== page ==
This means we can solve the computing power issue by using smarter mathematical stand-ins for chemical processes. But now we have two problems: how much can we simplify neuronal behavior and still get enough fidelity to run a human mind without any perceptible loss? And how do we translate the data from our scan into a representation that is faithful to the original yet yields itself to relatively efficient computability?

The best answer from the view point of today’s knowledge about neuronal information processing may be that we should choose a detail level that emulates the behavior of cortical columns plus maybe some carefully-chosen single neurons. Cortical columns are great to emulate because they provide units of functionality with an abstraction level high enough to be easily computable yet still low enough to reflect rich detail, although it is presently true that given an EM scan of a single column element (or neuron for that matter) we would not have enough knowledge about its individual function to accurately translate it into a digital representation. But we’re working on it.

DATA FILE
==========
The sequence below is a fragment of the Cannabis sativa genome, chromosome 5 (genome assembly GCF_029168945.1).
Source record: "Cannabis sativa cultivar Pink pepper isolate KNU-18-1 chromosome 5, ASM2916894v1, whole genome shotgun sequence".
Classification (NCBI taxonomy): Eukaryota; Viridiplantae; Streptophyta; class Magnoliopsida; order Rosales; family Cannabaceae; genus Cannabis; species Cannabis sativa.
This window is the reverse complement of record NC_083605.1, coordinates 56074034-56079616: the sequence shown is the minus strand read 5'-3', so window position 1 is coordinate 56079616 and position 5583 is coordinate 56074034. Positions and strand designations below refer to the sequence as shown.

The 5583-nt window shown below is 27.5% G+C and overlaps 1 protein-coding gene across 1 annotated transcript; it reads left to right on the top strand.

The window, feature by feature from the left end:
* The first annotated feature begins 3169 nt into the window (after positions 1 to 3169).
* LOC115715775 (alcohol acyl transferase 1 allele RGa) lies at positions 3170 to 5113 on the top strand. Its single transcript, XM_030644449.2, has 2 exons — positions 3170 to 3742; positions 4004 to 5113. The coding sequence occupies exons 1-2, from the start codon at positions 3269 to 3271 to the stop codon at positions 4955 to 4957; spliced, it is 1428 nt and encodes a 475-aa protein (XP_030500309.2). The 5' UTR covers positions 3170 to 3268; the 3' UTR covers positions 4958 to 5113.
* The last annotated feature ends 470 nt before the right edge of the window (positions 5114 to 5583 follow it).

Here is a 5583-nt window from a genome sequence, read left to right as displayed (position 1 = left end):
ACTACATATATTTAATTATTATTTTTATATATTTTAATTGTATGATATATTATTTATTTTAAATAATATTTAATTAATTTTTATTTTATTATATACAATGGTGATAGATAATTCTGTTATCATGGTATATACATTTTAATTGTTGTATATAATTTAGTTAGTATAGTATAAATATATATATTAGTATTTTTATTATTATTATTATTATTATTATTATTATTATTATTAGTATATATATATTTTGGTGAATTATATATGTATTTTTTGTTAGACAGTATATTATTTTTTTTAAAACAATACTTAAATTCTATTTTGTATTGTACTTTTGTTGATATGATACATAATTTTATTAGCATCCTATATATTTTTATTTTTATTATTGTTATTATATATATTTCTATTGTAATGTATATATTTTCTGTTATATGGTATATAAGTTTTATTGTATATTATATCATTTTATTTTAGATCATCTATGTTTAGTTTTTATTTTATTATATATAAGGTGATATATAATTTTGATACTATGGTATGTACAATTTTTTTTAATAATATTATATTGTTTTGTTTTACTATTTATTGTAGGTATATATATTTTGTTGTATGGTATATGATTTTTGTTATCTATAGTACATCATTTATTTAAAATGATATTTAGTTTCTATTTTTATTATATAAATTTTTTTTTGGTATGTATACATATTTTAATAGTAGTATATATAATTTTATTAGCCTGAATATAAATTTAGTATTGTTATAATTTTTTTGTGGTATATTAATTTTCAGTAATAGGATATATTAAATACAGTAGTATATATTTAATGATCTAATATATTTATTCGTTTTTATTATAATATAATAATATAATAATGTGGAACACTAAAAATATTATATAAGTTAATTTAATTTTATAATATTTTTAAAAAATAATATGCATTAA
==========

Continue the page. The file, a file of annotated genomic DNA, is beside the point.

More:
Cajal Blue Brain: Magerit supercomputer (CeSViMa)
Cajal Blue Brain: Magerit supercomputer (CeSViMa) – The system maintains the cluster architecture with 245 PS702 nodes, each one with 16 cores in two 64-bit processors POWER7 (eight cores each) 3.0 GHz, 32 GB of RAM and 300 GB of local hard disk. Each core provides 18.38 Gflops.